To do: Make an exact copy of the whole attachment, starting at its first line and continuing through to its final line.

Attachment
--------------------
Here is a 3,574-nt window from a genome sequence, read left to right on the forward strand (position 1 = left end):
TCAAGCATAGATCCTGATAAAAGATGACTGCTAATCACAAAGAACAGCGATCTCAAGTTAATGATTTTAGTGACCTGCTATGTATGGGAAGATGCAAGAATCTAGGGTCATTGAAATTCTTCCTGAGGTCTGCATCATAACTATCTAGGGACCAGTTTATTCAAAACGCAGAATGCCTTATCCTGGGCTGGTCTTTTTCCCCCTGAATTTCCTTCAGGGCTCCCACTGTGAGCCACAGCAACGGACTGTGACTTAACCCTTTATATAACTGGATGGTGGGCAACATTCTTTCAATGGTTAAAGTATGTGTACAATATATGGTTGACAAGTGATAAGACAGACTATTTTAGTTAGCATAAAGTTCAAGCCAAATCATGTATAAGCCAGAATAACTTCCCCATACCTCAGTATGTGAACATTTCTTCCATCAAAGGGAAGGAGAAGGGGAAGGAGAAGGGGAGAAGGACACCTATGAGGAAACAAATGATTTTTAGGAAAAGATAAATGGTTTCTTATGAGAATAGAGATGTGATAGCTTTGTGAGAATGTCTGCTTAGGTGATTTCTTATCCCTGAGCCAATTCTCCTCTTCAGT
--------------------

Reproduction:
Here is a 3,574-nt window from a genome sequence, read left to right on the forward strand (position 1 = left end):
TCAAGCATAGATCCTGATAAAAGATGACTGCTAATCACAAAGAACAGCGATCTCAAGTTAATGATTTTAGTGACCTGCTATGTATGGGAAGATGCAAGAATCTAGGGTCATTGAAATTCTTCCTGAGGTCTGCATCATAACTATCTAGGGACCAGTTTATTCAAAACGCAGAATGCCTTATCCTGGGCTGGTCTTTTTCCCCCTGAATTTCCTTCAGGGCTCCCACTGTGAGCCACAGCAACGGACTGTGACTTAACCCTTTATATAACTGGATGGTGGGCAACATTCTTTCAATGGTTAAAGTATGTGTACAATATATGGTTGACAAGTGATAAGACAGACTATTTTAGTTAGCATAAAGTTCAAGCCAAATCATGTATAAGCCAGAATAACTTCCCCATACCTCAGTATGTGAACATTTCTTCCATCAAAGGGAAGGAGAAGGGGAAGGAGAAGGGGAGAAGGACACCTATGAGGAAACAAATGATTTTTAGGAAAAGATAAATGGTTTCTTATGAGAATAGAGATGTGATAGCTTTGTGAGAATGTCTGCTTAGGTGATTTCTTATCCCTGAGCCAATTCTCCTCTTCAGT